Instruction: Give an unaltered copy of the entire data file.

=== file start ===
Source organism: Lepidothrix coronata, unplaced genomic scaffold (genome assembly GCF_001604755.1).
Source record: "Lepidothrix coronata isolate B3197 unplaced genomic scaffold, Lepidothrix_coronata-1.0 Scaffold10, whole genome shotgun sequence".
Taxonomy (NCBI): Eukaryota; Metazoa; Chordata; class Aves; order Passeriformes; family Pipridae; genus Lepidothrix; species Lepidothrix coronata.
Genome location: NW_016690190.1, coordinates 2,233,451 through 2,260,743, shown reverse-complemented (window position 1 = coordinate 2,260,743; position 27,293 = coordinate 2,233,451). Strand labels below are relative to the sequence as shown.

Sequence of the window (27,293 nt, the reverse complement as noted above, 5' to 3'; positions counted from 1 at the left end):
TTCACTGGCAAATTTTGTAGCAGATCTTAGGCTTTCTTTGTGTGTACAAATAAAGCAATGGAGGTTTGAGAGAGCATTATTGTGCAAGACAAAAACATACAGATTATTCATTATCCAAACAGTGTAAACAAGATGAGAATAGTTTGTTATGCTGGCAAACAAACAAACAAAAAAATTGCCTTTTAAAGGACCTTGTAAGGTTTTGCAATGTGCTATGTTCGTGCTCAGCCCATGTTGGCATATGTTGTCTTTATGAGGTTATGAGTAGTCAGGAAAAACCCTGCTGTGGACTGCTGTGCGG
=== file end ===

Source organism: Lepidothrix coronata, unplaced genomic scaffold (genome assembly GCF_001604755.1).
Source record: "Lepidothrix coronata isolate B3197 unplaced genomic scaffold, Lepidothrix_coronata-1.0 Scaffold10, whole genome shotgun sequence".
Taxonomy (NCBI): Eukaryota; Metazoa; Chordata; class Aves; order Passeriformes; family Pipridae; genus Lepidothrix; species Lepidothrix coronata.
Genome location: NW_016690190.1, coordinates 2,233,451 through 2,260,743, shown reverse-complemented (window position 1 = coordinate 2,260,743; position 27,293 = coordinate 2,233,451). Strand labels below are relative to the sequence as shown.

Sequence of the window (27,293 nt, the reverse complement as noted above, 5' to 3'; positions counted from 1 at the left end):
TTCACTGGCAAATTTTGTAGCAGATCTTAGGCTTTCTTTGTGTGTACAAATAAAGCAATGGAGGTTTGAGAGAGCATTATTGTGCAAGACAAAAACATACAGATTATTCATTATCCAAACAGTGTAAACAAGATGAGAATAGTTTGTTATGCTGGCAAACAAACAAACAAAAAAATTGCCTTTTAAAGGACCTTGTAAGGTTTTGCAATGTGCTATGTTCGTGCTCAGCCCATGTTGGCATATGTTGTCTTTATGAGGTTATGAGTAGTCAGGAAAAACCCTGCTGTGGACTGCTGTGCGG